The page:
The world’s largest plant that sucks carbon dioxide directly from the air and deposits it underground started operating on Wednesday last week, the company behind the nascent green technology said.
Swiss start-up Climeworks AG, which specializes in capturing carbon dioxide directly from the air, has partnered with Icelandic carbon storage firm Carbfix to develop a plant that sucks out up to 4,000 tonnes of CO2 per year. That’s the equivalent of the annual emissions from about 790 cars. Last year, global CO2 emissions totaled 31.5 billion tonnes, according to the International Energy Agency.
Direct air capture is one of the few technologies extracting carbon dioxide from the atmosphere and it is viewed by scientists as vital to limit global warming, blamed for causing more heatwaves, wildfires, floods and rising sea levels.
Photo: Bloomberg 照片：彭博社
The Orca plant, a reference to the Icelandic word for energy, consists of eight large containers similar in looks to those used in the shipping industry, which employ high-tech filters and fans to extract carbon dioxide. The isolated carbon is then mixed with water and pumped deep underground, where it slowly turns into rock. Both technologies are powered by renewable energy sourced from a nearby geothermal power plant.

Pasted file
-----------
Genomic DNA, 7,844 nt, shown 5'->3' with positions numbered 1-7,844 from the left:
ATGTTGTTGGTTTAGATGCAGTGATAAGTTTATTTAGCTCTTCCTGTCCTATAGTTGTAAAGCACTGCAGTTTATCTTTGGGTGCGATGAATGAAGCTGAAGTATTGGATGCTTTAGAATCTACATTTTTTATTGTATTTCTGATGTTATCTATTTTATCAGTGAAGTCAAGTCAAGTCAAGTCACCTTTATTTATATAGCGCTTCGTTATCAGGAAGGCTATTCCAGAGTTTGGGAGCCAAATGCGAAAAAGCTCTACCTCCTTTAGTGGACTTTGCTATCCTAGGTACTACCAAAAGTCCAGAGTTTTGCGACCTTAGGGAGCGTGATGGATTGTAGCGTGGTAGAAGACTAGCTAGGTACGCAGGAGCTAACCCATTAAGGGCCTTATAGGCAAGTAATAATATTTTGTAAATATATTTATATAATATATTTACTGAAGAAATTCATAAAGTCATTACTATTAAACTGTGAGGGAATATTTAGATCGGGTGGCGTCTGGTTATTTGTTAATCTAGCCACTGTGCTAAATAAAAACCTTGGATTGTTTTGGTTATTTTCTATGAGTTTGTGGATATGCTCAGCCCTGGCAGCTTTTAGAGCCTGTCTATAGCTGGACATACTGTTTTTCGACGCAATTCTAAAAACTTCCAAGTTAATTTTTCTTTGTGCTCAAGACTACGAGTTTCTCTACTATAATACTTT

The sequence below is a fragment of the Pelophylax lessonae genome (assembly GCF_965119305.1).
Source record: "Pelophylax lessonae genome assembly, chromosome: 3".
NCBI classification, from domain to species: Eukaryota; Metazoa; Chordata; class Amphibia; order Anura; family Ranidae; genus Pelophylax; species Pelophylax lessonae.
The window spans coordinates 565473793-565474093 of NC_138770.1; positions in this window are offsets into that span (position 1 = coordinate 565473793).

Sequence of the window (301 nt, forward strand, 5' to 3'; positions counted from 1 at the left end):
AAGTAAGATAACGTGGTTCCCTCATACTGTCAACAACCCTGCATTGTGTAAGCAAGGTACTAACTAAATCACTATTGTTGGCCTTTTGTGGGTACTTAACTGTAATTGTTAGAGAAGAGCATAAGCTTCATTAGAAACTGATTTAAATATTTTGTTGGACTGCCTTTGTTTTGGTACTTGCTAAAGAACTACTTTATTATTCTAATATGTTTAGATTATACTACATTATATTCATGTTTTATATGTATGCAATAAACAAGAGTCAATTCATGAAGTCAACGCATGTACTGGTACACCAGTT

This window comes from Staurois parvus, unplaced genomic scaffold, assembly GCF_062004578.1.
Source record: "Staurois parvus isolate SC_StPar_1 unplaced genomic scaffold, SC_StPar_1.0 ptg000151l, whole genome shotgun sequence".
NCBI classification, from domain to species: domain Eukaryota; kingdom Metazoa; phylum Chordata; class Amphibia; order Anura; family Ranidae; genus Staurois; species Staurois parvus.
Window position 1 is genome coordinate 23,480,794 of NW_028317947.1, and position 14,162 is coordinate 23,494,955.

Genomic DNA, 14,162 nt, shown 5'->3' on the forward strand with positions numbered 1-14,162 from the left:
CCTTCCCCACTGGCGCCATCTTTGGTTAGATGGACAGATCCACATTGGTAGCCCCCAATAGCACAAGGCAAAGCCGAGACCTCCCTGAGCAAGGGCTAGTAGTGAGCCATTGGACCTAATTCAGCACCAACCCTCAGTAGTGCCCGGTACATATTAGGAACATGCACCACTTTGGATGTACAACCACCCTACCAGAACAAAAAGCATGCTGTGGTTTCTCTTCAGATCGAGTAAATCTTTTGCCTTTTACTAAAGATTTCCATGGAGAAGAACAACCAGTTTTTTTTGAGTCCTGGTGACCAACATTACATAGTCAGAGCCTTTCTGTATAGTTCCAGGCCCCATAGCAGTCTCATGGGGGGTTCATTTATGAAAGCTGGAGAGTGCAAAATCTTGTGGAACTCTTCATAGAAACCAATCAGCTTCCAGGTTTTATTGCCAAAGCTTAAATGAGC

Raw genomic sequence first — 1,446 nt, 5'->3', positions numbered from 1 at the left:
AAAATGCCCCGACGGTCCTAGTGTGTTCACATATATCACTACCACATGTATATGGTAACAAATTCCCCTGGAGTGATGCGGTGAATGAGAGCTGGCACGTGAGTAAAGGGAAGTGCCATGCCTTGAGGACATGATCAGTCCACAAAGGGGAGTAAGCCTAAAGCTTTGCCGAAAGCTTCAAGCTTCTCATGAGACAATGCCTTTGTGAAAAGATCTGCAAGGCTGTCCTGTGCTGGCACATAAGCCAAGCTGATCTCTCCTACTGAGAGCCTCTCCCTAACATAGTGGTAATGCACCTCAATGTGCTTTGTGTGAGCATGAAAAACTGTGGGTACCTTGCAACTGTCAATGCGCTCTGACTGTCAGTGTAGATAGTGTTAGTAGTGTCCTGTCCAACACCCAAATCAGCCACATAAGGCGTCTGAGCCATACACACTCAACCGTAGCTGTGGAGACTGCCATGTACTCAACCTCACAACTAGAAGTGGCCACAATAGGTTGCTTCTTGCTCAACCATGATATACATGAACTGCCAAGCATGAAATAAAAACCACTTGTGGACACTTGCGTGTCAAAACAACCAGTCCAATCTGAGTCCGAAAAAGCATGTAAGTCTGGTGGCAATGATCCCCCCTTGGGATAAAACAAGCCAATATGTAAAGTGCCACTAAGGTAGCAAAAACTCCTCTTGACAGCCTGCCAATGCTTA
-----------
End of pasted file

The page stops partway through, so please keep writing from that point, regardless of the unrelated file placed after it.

Direct air capture is still a fledgling and costly technology, but developers hope to drive down prices by scaling up as more companies and consumers look to reduce their carbon footprint.
There are currently 15 direct air capture plants operating worldwide, capturing more than 9,000 tonnes of CO2 per year, according to the IEA. US oil firm Occidental is currently developing the largest direct-air-capture facility, to pull 1 million tonnes per year of carbon dioxide from the open air near some of its Texas oilfields.
With the Mid-Autumn Festival nearly upon us, bakery shelves are heaving with a vast array of appetizing mooncakes in a mind-boggling variety of shapes, sizes and flavors. For many Taiwanese gourmands, the venerable egg yolk pastry is a special favorite. However, in the past some unscrupulous businesses were discovered to have added the harmful industrial dye Sudan Red G to their egg yolk pastries to give the salty egg yolks a rosy-red luster. Sudan Red G was cassified as a toxic chemical by the Environmental Protection Administration (EPA) in July 2018. The administration says it has been carrying out inspections
Facebook has kept internal research secret for two years that suggests its Instagram app makes body image issues worse for teenage girls, according to a leak from the tech firm. Since at least 2019, staff at the company have been studying the impact of their product on its younger users’ states of mind. Their research has repeatedly found that it is harmful for a large proportion, and particularly teenage girls. “We make body image issues worse for one in three teen girls,” said a slide from one internal presentation in 2019, seen by the Wall Street Journal. Comprised of findings from focus groups,
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